Has it really been so long since we’ve seen a Miranda July film?
It’s been nine years since her last film, Future, was released. Within the timeframe of that almost-decade, the world has changed. There’s almost a kind of quaintness to her cinematic sensibilities these days. Hers is a style that harkens back to the early years of this century, when narrative simplicity reigned and characters drove the arthouse. Nowadays bombast wins the battle. Even smaller films are laced with grit and darkness, perhaps as a reflection of where we’re at as a society.
But July remains the same. For her third film, Kajillionaire, the auteur stays strictly and completely within her lane. There’s a comforting familiarity there, one that fans of July will recognize and be blanketed by almost immediately. This is a film that could have existed for the last 15 or 20 years. That it only exists now feels almost immaterial.
Evan Rachel Wood stars as Old Dolio, the adult daughter of two struggling con-artists, Theresa and Robert (Debra Winger and Richard Jenkins). Together, the three enact a series of low level schemes in the constant quest to stay ahead of the bills and catch up with rent, to little success. Despite their insular us-against-the-world attitudes, the crew is altered when Theresa and Robert bring in new member, Melanie (Gina Rodriguez). With the dynamics between daughter and parents now changed, Old Dolio begins to wonder if there’s not more to life than she’s been brought up to believe.
There’s a literary short story quality to Kajillionaire, as there is with all July’s films, which makes for unique cinema. July has never been one to adhere to standards, and it’s comforting to know she hasn’t lost that playful edge. July is, of course, inimitable as a writer, pulling from years of experience as an author and performance artist for all her films. As with her earlier works, Kajillionaire has quirk to spare, and July never holds it back.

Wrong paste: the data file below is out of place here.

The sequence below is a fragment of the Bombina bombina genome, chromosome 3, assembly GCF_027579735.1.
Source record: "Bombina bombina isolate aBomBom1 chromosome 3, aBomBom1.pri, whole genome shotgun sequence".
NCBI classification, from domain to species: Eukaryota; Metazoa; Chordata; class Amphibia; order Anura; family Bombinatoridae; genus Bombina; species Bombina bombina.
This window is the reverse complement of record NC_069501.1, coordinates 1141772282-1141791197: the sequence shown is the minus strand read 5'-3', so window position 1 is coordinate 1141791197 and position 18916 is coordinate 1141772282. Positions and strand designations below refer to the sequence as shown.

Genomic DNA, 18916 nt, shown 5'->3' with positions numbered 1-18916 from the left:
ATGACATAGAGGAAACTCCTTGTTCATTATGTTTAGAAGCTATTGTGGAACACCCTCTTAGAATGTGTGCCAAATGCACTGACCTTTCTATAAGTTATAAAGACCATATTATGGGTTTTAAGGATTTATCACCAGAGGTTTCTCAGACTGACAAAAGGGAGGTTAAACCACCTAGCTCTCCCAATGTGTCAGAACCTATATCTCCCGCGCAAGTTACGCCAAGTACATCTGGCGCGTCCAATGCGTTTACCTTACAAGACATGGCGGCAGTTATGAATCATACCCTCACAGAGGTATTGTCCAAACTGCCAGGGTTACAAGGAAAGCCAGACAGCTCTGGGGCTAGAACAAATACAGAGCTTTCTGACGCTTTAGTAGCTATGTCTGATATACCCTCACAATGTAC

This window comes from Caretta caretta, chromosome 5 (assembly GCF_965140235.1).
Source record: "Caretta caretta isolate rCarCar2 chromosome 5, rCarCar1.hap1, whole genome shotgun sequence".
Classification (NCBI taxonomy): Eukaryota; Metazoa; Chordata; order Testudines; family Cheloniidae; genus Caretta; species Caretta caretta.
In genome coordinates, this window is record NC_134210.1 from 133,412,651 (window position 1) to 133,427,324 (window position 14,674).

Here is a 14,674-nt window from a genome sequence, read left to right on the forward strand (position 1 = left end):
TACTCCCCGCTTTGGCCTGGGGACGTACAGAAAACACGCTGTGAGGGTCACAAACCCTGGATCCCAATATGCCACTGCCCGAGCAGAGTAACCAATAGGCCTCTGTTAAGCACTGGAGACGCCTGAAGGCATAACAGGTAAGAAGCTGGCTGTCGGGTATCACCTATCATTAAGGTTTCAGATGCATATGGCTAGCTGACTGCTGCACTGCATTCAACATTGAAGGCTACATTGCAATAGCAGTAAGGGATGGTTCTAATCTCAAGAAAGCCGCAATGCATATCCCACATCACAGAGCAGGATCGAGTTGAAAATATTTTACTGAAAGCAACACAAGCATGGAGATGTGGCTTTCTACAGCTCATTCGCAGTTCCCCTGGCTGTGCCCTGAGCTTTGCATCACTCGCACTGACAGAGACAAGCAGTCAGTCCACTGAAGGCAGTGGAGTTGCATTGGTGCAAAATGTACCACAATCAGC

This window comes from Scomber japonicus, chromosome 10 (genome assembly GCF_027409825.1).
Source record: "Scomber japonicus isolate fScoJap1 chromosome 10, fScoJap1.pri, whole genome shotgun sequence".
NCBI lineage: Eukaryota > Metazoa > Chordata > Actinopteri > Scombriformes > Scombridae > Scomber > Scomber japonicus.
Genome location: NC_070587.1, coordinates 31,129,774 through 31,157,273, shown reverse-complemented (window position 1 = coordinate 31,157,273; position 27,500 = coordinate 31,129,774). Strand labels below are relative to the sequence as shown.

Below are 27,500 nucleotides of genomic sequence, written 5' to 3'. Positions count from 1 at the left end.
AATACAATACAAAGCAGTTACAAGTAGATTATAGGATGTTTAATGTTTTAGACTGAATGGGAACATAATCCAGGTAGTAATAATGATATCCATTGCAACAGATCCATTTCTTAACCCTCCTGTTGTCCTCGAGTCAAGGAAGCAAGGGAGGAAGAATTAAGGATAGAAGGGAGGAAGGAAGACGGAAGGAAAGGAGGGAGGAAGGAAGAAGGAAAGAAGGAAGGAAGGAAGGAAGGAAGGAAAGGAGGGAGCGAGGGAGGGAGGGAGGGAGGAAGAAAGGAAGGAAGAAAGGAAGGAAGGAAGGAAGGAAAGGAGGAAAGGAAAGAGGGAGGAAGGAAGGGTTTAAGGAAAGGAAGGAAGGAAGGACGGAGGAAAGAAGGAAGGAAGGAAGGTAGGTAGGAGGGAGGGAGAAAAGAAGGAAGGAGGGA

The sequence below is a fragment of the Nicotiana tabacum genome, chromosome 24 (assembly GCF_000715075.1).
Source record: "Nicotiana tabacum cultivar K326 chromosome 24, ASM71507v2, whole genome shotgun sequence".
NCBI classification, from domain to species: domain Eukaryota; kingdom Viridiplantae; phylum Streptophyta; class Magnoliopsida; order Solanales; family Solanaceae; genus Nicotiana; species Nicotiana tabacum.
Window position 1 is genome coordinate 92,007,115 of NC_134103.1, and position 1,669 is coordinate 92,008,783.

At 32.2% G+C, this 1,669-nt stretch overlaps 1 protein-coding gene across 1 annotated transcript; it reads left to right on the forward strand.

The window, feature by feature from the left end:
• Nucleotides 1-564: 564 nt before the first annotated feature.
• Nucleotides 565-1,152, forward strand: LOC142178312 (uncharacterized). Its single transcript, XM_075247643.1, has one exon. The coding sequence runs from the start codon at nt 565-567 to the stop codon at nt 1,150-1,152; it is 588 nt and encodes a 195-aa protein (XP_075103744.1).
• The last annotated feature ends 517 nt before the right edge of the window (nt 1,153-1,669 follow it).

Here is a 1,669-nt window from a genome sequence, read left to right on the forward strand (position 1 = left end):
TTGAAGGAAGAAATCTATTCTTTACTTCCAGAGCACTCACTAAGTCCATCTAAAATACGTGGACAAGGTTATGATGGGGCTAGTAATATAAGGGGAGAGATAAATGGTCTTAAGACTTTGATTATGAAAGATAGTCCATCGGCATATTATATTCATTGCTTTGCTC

This is perhaps most evident with Old Dolio, which is the character’s actual legal name, and not some con-artist pseudonym. Even this, we’re told, was a scheme on her parents’ part to try and be included in the will of an old homeless man who inexplicably came into some money late in life (it didn’t work). Old Dolio is the kind of sheepish, awkward teen who never grew out of her sheepish, awkward teen phase. Thanks to her parents, she is stuck in arrested development, unallowed to grow and become her own woman.
Wood plays this brilliantly. She is a woman torn between growing feelings of resentment and her need to please her parents. In this way, Kajillionaire is almost a deconstruction of the coming of age genre. After all, we don’t all just magically come into our own agency and adulthood at the wonderful age of 18. Some of us take longer. Some of us never get that. Wood and July have endless empathy for Old Dolio, which comes across perfectly in both the script and performance.
She’s balanced well by Rodriguez, who here plays something of the model for who and what Old Dolio wishes she could be. Rodriguez approaches the role with charm to spare, playing both with and against Wood’s performance to create a wholly realized and actualized individual whom you hope can lead Old Dolio towards the woman she wants to become.
While it certainly lacks the impact of July’s debut film, 2005’s Me and You and Everyone We Know, Kajillionaire is still a wonderful respite of eccentricity in a world that’s increasingly rigid and dogmatic. One hopes that the wait for her next film isn’t almost a decade but, even if it is, it’ll be just as good to see then as it is now.
Kajillionaire is now playing in select theaters.